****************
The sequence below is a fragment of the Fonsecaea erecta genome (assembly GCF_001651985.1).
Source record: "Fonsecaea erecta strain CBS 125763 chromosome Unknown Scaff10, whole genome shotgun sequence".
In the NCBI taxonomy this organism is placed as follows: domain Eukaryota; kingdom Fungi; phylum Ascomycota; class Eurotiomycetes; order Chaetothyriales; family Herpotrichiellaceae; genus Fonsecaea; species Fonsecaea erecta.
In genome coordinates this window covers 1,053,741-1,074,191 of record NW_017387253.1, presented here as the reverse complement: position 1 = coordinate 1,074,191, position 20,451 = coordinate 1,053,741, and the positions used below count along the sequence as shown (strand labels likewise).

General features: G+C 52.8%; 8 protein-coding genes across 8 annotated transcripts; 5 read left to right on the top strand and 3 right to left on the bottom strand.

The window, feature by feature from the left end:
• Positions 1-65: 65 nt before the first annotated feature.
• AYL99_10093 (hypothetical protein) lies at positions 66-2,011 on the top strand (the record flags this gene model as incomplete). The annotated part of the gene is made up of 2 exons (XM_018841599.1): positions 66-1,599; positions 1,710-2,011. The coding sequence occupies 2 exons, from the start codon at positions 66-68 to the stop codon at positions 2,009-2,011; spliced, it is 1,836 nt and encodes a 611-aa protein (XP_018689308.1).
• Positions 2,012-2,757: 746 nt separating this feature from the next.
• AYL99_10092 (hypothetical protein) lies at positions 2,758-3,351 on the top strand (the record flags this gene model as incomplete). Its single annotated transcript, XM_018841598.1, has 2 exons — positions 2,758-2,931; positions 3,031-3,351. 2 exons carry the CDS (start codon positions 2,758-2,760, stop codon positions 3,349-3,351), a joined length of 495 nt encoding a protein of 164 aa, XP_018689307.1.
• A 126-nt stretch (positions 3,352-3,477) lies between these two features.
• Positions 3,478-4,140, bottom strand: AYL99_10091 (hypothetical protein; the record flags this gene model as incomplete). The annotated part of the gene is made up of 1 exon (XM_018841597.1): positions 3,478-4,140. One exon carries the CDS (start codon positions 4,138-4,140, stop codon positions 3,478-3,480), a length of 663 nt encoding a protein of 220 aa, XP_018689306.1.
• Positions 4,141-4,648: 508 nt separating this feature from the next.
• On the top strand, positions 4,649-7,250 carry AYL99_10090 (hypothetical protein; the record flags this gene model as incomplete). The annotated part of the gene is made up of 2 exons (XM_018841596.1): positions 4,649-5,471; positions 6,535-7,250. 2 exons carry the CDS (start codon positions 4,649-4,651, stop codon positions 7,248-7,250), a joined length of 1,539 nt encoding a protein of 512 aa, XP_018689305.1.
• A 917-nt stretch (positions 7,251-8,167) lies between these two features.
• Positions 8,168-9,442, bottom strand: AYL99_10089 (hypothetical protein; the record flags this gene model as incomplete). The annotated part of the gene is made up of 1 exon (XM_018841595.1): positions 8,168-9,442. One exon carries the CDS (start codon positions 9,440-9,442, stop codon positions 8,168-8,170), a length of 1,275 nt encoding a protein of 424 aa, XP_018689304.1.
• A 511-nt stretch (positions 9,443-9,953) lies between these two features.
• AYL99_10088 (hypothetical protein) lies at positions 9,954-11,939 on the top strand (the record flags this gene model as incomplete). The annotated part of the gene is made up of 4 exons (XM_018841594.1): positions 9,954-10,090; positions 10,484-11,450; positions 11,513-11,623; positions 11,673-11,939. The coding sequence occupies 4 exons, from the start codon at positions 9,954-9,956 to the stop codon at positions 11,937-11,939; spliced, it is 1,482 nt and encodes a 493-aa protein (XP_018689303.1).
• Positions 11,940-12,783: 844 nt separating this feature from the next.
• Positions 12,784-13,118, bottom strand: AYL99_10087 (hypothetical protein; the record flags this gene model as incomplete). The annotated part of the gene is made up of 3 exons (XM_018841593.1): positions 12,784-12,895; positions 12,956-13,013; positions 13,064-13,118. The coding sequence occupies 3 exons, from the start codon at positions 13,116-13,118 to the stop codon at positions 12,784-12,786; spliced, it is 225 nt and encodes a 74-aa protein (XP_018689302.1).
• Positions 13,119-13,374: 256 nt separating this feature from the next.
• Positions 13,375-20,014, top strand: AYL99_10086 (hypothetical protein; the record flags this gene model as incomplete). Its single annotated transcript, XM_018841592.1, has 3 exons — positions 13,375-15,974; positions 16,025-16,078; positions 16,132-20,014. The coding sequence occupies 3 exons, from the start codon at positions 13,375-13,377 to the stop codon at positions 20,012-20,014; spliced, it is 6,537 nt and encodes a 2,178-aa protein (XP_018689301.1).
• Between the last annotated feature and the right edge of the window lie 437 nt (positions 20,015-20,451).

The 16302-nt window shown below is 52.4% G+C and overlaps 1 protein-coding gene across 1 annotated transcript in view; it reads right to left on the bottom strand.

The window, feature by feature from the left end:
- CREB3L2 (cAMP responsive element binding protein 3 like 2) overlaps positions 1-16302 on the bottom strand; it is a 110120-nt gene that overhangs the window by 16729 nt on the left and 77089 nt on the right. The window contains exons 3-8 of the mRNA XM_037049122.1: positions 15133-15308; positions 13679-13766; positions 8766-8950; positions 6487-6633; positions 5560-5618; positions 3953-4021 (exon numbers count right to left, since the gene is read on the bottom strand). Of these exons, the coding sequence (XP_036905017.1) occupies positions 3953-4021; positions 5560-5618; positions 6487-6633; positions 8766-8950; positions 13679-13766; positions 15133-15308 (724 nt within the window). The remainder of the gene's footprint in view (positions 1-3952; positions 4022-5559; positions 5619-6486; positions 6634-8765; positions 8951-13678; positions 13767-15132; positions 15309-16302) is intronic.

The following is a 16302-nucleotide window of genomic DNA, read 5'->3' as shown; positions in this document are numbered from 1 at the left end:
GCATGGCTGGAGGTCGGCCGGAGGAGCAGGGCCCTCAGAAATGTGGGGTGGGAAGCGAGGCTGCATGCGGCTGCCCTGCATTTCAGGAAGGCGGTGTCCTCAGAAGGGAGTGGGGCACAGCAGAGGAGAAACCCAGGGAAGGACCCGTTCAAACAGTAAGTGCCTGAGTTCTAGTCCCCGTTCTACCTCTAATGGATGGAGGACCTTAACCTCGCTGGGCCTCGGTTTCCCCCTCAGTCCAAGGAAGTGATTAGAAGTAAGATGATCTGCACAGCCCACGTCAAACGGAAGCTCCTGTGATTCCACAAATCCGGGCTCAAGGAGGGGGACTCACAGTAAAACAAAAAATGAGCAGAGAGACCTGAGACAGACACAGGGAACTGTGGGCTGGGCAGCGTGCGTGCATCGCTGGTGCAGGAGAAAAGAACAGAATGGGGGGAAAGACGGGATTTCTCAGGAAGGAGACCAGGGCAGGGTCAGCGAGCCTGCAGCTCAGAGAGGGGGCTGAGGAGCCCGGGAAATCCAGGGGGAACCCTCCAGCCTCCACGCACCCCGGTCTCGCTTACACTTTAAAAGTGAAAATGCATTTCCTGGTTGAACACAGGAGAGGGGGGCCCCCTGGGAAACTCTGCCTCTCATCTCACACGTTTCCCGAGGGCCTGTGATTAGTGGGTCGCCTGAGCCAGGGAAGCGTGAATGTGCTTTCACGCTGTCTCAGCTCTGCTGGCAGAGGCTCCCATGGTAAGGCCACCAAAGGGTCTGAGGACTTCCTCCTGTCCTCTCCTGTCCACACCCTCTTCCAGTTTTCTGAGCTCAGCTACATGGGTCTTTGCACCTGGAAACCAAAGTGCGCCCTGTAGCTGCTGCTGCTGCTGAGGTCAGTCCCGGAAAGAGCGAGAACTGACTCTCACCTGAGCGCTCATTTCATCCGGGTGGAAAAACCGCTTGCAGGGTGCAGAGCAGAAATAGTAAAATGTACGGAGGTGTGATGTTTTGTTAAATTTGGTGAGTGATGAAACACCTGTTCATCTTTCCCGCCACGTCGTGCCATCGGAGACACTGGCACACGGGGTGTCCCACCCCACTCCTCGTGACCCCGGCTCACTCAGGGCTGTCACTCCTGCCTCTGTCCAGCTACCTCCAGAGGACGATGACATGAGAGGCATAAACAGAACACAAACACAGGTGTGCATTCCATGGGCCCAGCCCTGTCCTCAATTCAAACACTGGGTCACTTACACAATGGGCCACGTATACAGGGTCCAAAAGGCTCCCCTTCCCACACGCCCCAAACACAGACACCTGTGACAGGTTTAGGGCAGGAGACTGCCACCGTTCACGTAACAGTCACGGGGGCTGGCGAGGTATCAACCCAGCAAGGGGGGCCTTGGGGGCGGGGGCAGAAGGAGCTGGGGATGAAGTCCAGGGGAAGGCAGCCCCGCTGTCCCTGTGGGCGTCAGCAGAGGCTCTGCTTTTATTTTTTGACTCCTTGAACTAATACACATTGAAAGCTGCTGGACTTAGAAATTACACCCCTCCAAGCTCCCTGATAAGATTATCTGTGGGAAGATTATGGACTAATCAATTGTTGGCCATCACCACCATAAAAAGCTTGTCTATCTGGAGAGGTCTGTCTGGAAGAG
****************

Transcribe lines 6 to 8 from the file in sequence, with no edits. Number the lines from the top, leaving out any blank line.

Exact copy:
The window, feature by feature from the left end:
• Positions 1-65: 65 nt before the first annotated feature.
• AYL99_10093 (hypothetical protein) lies at positions 66-2,011 on the top strand (the record flags this gene model as incomplete). The annotated part of the gene is made up of 2 exons (XM_018841599.1): positions 66-1,599; positions 1,710-2,011. The coding sequence occupies 2 exons, from the start codon at positions 66-68 to the stop codon at positions 2,009-2,011; spliced, it is 1,836 nt and encodes a 611-aa protein (XP_018689308.1).